The growth of automatic layout capabilities for publications such as photo books and image sharing websites enables consumers to create personalized presentations without much experience or the use of professional page design software. Automated color correction of images has been well studied over the years, but the methodology for determining how to correct images has almost exclusively considered images as independent indivisible objects. In modern documents, such as photo books or web sharing sites, images are automatically placed on pages in juxtaposition to others and some images are automatically cropped. Understanding how color correction preferences are impacted by complex arrangements has become important. A small number of photographs taken under a variety illumination conditions were presented to observers both individually and in combinations. Cropped and uncropped versions of the shots were included. Users had opportunities to set preferred color balance and chroma for the images within the experiment. Analyses point toward trends indicating a preference for higher chroma for most cropped images in comparison to settings for the full spatial extent images. It is also shown that observers make different color balance choices when correcting an image in isolation versus when correcting the same image in the presence of a second shot taken under a different illuminant. Across 84 responses, approximately 60% showed the tendency to choose image white points that were further from the display white point when multiple images from different taking illuminants were simultaneously presented versus when the images were adjusted in isolation on the same display. Observers were also shown to preserve the relative white point bias of the original taking illuminants.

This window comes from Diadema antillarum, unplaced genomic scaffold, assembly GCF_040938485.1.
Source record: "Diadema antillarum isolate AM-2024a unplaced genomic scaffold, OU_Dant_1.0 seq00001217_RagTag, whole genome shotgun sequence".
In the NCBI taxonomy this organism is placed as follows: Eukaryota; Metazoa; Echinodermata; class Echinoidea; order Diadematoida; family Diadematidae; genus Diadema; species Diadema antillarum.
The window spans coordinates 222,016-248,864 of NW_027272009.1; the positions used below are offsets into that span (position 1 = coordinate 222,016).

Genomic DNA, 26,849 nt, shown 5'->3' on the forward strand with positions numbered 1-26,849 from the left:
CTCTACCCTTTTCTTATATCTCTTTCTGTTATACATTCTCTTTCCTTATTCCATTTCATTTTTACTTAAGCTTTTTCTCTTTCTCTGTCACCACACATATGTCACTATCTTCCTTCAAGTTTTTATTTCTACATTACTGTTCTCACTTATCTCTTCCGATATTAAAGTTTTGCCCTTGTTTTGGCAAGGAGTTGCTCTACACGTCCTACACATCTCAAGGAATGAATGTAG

Erin Fredericks, Mitchell R. Rosen, "Preferred Color Correction for Mixed Taking-Illuminant Placement and Cropping" in Proc. IS&T 17th Color and Imaging Conf., 2009, pp 198 - 203, https://doi.org/10.2352/CIC.2009.17.1.art00037